If your long-term goal isn’t retirement, or you’ve maxed out the contribution limits of these accounts, you can open a taxable brokerage account (consult our picks for the best brokers). One major difference, aside from the tax treatment: You can put as much in a brokerage account as you want, and pull money out at any time. IRAs and 401(k)s are designed for retirement and often impose penalties and taxes on distributions before age 59½.

Equity index funds

  • Potential annual return: 7% to 10% for a long-term historical average.

  • Pros: Long-term growth, diversification.

  • Cons: Higher risk, minimum investment requirements, fund fees.

In general, you only want to play the stock market when you’re investing for a long-term goal. And even if your deadline for using the money is flexible, you need to come to terms with the fact that you're taking on more risk and might lose money.

For long-range goals, it makes sense to put at least a portion of your savings toward equities (stocks), because you have the kind of time horizon that can weather market ups and downs. And you can always dial back the level of risk you’re taking, for instance moving more toward bond funds as your goal date approaches.

» Read our guide: How to invest in stocks

One of the best ways to build a diversified portfolio is to purchase low-cost equity index funds. These funds track an index — say, the S&P 500 — and by track, we mean they aim to keep pace with it; nothing more, nothing less. This is a departure from an actively managed mutual fund, which employs a professional who tries to beat the market (and, in reality, rarely does). As you can imagine, the latter has higher fees to account for that professional’s salary, and often doesn’t make up the difference in performance. That’s why index funds tend to rule the roost.

Look for a no-transaction fee fund with a low expense ratio that invests in a broad market index — again, the S&P 500 is a good example. Another good example is a total stock market index fund, which gives good exposure to a broad range of U.S. stocks. As you add more money to your portfolio, you can diversify further by buying index funds that cover international equities and emerging markets equities. You may also want to temper some of that risk with a bond fund (more about this down the page).

You can purchase index funds through a brokerage account or retirement account. They tend to have minimums of $1,000 or more, though there are exceptions.

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Equity exchange-traded funds

  • Potential annual return: 7% to 10% for a long-term historical average.

  • Pros: Long-term growth, diversification, low minimums, tax efficiency.

  • Cons: Higher risk, fund fees.

ETFs are a form of index fund that trades like a stock, which means you buy in for a share price rather than a fund minimum. That makes these funds easier to get into if you’re starting with a small investment, and easier to diversify, because you may be able to buy several funds with a relatively small amount of money.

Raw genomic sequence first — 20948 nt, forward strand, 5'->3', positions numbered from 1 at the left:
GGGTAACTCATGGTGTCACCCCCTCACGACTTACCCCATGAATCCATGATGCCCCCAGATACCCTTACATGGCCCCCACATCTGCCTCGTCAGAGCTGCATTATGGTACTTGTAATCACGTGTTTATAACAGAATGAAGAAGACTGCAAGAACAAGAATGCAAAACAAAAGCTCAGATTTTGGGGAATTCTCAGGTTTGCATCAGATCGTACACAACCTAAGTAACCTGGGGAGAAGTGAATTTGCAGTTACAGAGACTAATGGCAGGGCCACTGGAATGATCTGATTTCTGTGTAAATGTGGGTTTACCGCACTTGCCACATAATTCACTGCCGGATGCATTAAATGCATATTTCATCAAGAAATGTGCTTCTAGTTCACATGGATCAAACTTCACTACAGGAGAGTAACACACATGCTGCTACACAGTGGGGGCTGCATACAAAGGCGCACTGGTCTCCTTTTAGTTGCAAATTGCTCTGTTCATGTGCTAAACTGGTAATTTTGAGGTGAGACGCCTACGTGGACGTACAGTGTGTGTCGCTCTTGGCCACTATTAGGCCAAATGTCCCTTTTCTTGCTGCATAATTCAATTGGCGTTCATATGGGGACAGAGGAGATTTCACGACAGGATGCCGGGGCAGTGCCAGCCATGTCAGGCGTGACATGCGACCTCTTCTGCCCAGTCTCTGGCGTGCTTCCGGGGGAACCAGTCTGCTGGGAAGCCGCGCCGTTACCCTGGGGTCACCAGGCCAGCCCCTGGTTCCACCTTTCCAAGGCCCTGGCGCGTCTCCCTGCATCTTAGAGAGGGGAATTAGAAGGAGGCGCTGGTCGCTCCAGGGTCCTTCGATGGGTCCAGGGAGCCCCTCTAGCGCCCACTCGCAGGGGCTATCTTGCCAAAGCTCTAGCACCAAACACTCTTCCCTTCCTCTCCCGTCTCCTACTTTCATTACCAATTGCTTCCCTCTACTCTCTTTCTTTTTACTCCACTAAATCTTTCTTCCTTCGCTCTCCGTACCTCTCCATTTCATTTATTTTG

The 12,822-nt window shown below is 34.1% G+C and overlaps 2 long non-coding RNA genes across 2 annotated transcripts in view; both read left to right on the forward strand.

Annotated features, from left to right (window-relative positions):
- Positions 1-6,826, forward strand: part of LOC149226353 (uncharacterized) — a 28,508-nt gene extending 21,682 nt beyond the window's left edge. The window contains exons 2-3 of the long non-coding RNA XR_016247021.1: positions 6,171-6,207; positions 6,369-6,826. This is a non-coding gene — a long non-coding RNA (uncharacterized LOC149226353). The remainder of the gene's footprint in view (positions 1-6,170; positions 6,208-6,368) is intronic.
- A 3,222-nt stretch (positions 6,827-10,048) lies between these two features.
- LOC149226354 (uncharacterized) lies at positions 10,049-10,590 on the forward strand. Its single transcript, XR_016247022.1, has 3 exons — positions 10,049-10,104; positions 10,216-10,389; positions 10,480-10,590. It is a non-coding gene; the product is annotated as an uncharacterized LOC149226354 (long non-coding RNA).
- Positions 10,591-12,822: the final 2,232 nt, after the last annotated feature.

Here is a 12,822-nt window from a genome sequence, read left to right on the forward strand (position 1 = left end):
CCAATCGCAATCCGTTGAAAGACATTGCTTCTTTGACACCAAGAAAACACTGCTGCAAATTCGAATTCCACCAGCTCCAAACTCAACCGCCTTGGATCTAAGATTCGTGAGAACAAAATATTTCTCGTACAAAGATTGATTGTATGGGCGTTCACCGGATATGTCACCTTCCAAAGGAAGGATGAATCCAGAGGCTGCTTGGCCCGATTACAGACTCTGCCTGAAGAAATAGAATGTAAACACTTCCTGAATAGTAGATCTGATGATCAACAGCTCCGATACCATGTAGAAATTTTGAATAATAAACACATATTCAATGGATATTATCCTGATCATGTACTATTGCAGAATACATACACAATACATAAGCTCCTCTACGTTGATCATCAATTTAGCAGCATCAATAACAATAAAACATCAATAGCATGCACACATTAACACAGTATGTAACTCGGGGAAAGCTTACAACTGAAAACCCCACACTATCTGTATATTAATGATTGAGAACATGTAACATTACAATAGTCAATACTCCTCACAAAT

Other than that, they have all the perks of index funds: Passive management that tracks an index, low expense ratios (in many cases — never assume a fund is inexpensive just because it’s an index fund or ETF), and the ability to buy a basket of investments in a single fund.


  • Current potential return: Varies based on investment mix.

  • Pros: Hands-off diversification and rebalancing, portfolio management, tax efficiency.

  • Cons: Management fees, possible account minimum.

Robo-advisors aren’t an investment themselves, but a way for you to invest. These services manage your portfolio: You provide details about your time horizon, goals and risk tolerance, and you get a portfolio to match, often built with ETFs, in either an IRA or taxable brokerage account.

The portfolio will be rebalanced as needed, and — if your money is in a taxable account — robo-advisors perform tax-loss harvesting to lower your tax bill. You’ll pay for the trouble, but the fees are reasonable compared to a human advisor: generally 0.25% to 0.50% of assets under management, plus the expense ratios of the funds used. All in, you could pay under 0.50% for a managed, relatively hands-off portfolio tied to your time horizon and risk tolerance.

That means this could be a suitable choice for intermediate-term investments, as well — though most of robo-advisor portfolios have some level of stock allocation, so you’d have to be comfortable with a bit of risk.

Last note: You’ll find a range of account minimums from robo-advisors. Consider this when choosing the best advisor for you.